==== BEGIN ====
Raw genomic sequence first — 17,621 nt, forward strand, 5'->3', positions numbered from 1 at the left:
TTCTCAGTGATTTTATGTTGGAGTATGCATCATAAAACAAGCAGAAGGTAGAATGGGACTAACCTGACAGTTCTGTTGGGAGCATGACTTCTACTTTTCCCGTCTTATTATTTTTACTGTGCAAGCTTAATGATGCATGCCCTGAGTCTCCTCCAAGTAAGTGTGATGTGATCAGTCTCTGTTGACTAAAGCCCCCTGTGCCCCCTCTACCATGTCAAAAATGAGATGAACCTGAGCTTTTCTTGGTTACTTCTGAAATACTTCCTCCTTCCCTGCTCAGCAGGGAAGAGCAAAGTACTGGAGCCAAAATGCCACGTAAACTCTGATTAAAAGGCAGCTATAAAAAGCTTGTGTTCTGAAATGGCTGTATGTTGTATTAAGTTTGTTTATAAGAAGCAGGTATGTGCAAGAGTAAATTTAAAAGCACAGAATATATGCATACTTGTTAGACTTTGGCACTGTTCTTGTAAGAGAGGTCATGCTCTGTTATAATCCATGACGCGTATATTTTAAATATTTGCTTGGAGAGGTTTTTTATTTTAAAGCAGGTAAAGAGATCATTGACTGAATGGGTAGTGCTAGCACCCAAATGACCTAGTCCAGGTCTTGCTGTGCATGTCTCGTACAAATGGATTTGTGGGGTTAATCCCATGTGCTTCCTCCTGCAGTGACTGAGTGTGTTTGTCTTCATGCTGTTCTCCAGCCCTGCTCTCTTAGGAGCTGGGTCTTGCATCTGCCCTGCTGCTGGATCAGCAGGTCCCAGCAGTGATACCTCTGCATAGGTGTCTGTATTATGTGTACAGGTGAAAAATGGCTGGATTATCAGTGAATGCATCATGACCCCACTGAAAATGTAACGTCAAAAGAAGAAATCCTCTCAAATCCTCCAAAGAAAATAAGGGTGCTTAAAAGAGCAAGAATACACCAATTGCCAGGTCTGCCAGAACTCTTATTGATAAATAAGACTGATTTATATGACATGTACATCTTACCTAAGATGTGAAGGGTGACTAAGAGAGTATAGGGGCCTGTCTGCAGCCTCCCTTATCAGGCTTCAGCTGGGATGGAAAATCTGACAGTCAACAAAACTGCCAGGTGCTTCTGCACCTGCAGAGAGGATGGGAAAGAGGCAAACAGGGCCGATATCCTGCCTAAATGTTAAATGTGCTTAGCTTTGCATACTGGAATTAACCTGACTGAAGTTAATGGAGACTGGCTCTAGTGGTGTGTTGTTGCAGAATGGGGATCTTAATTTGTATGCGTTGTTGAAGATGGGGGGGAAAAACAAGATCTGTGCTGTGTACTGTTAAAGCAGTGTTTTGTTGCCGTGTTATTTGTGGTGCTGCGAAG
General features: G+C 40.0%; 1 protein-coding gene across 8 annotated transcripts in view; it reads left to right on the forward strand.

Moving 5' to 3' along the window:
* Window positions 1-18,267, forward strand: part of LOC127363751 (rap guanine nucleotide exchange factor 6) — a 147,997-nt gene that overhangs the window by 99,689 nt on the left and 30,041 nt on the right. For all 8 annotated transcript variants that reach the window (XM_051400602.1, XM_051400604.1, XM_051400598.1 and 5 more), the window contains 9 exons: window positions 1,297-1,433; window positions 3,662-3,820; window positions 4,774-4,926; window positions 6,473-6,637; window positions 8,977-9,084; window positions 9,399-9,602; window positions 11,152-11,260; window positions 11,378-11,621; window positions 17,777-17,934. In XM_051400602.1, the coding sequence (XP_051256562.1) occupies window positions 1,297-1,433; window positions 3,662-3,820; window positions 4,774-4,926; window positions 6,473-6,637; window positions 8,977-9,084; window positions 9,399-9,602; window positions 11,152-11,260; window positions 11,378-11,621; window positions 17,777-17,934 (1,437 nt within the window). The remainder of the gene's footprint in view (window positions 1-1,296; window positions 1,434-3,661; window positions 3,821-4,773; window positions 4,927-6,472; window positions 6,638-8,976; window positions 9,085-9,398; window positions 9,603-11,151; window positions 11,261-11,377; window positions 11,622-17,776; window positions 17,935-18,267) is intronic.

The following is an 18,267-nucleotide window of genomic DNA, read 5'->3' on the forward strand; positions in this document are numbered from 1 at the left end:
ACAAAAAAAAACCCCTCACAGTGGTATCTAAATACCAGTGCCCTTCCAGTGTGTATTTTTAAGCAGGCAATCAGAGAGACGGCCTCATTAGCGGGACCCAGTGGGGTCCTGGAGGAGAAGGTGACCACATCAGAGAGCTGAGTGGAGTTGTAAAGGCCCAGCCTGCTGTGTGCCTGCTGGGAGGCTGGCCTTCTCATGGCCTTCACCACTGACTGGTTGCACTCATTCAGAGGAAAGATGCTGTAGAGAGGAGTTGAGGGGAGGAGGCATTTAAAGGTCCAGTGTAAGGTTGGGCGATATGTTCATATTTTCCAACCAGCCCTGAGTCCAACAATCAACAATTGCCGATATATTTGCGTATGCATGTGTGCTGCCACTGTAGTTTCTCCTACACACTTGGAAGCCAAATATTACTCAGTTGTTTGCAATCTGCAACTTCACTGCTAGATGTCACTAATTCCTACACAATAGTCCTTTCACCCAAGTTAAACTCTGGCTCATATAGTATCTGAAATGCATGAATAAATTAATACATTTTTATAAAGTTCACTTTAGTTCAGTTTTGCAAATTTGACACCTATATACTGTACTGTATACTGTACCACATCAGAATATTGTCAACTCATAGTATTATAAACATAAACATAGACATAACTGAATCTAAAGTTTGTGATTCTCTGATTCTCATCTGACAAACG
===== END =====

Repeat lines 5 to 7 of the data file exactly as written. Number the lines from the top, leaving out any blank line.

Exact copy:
* Window positions 1-18,267, forward strand: part of LOC127363751 (rap guanine nucleotide exchange factor 6) — a 147,997-nt gene that overhangs the window by 99,689 nt on the left and 30,041 nt on the right. For all 8 annotated transcript variants that reach the window (XM_051400602.1, XM_051400604.1, XM_051400598.1 and 5 more), the window contains 9 exons: window positions 1,297-1,433; window positions 3,662-3,820; window positions 4,774-4,926; window positions 6,473-6,637; window positions 8,977-9,084; window positions 9,399-9,602; window positions 11,152-11,260; window positions 11,378-11,621; window positions 17,777-17,934. In XM_051400602.1, the coding sequence (XP_051256562.1) occupies window positions 1,297-1,433; window positions 3,662-3,820; window positions 4,774-4,926; window positions 6,473-6,637; window positions 8,977-9,084; window positions 9,399-9,602; window positions 11,152-11,260; window positions 11,378-11,621; window positions 17,777-17,934 (1,437 nt within the window). The remainder of the gene's footprint in view (window positions 1-1,296; window positions 1,434-3,661; window positions 3,821-4,773; window positions 4,927-6,472; window positions 6,638-8,976; window positions 9,085-9,398; window positions 9,603-11,151; window positions 11,261-11,377; window positions 11,622-17,776; window positions 17,935-18,267) is intronic.

The following is an 18,267-nucleotide window of genomic DNA, read 5'->3' on the forward strand; positions in this document are numbered from 1 at the left end:
ACAAAAAAAAACCCCTCACAGTGGTATCTAAATACCAGTGCCCTTCCAGTGTGTATTTTTAAGCAGGCAATCAGAGAGACGGCCTCATTAGCGGGACCCAGTGGGGTCCTGGAGGAGAAGGTGACCACATCAGAGAGCTGAGTGGAGTTGTAAAGGCCCAGCCTGCTGTGTGCCTGCTGGGAGGCTGGCCTTCTCATGGCCTTCACCACTGACTGGTTGCACTCATTCAGAGGAAAGATGCTGTAGAGAGGAGTTGAGGGGAGGAGGCATTTAAAGGTCCAGTGTAAGGTTGGGCGATATGTTCATATTTTCCAACCAGCCCTGAGTCCAACAATCAACAATTGCCGATATATTTGCGTATGCATGTGTGCTGCCACTGTAGTTTCTCCTACACACTTGGAAGCCAAATATTACTCAGTTGTTTGCAATCTGCAACTTCACTGCTAGATGTCACTAATTCCTACACAATAGTCCTTTCACCCAAGTTAAACTCTGGCTCATATAGTATCTGAAATGCATGAATAAATTAATACATTTTTATAAAGTTCACTTTAGTTCAGTTTTGCAAATTTGACACCTATATACTGTACTGTATACTGTACCACATCAGAATATTGTCAACTCATAGTATTATAAACATAAACATAGACATAACTGAATCTAAAGTTTGTGATTCTCTGATTCTCATCTGACAAACG